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Section 16.1 Historical Context

In the Baroque era in music (roughly 1600–1750 C.E.), a shorthand was developed for writing chords. (Lead–sheet symbols are the modern shorthand for representing chords). Figured bass (also known as thoroughbass) consists of a bass line notated on a staff accompanied by numbers representing intervals to be played above the bass note within the key signature. (These figured–bass numbers are traditionally notated below the bass line.)

Handel's handwritten manuscript with figured bass numbers
Figure 16.1.1 Handel's handwritten manuscript of Recorder Sonata in A minor, HWV 362, I. Larghetto
An edition with figured bass numbers but without the chords realized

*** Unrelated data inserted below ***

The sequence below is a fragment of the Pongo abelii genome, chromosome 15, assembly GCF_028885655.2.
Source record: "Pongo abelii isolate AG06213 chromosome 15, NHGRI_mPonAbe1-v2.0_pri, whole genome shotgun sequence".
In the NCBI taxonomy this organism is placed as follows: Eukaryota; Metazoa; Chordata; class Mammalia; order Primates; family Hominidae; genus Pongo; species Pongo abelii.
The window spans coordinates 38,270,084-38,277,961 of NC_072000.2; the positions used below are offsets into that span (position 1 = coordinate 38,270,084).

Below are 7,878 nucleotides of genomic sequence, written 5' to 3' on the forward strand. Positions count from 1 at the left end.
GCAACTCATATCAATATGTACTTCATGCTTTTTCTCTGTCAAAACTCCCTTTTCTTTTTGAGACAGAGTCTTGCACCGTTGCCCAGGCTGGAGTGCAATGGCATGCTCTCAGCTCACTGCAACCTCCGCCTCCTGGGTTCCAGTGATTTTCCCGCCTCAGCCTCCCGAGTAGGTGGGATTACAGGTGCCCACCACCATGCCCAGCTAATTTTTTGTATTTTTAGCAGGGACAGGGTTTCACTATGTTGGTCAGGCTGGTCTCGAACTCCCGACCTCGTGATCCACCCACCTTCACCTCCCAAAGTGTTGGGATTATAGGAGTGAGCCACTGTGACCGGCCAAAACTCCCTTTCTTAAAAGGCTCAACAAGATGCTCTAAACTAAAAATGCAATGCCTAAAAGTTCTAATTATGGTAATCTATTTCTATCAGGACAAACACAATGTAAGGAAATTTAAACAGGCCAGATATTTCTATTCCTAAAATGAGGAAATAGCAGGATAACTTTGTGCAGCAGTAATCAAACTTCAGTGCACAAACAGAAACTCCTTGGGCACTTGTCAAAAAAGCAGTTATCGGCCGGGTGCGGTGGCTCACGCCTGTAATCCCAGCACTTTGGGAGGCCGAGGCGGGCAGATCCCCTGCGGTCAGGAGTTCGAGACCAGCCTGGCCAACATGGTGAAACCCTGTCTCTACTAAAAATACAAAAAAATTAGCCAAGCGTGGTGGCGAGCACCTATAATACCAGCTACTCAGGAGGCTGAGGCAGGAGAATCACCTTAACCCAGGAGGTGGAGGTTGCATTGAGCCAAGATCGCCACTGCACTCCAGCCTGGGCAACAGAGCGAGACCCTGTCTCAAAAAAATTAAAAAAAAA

Figure 16.1.2 Handel, Recorder Sonata in A minor, HWV 362, I. Larghetto, without figured bass realization
An edition where the chords have been realized
Figure 16.1.3 Handel, Recorder Sonata in A minor, HWV 362, I. Larghetto, with figured bass realization

Like lead–sheet symbols, figured bass allowed a keyboardist or guitarist freedom in choosing chord voicings. While some early music specialists perform from scores with the original notation, editions of Baroque compositions by composers like J.S. Bach and Handel that were originally notated with figured bass have been “realized” or written out in modern editions.

In the present day, figured bass is taught in music theory courses primarily as a shorthand for chord inversion symbols (although many music programs also endeavor to teach students to perform at the piano music written with figured bass notation).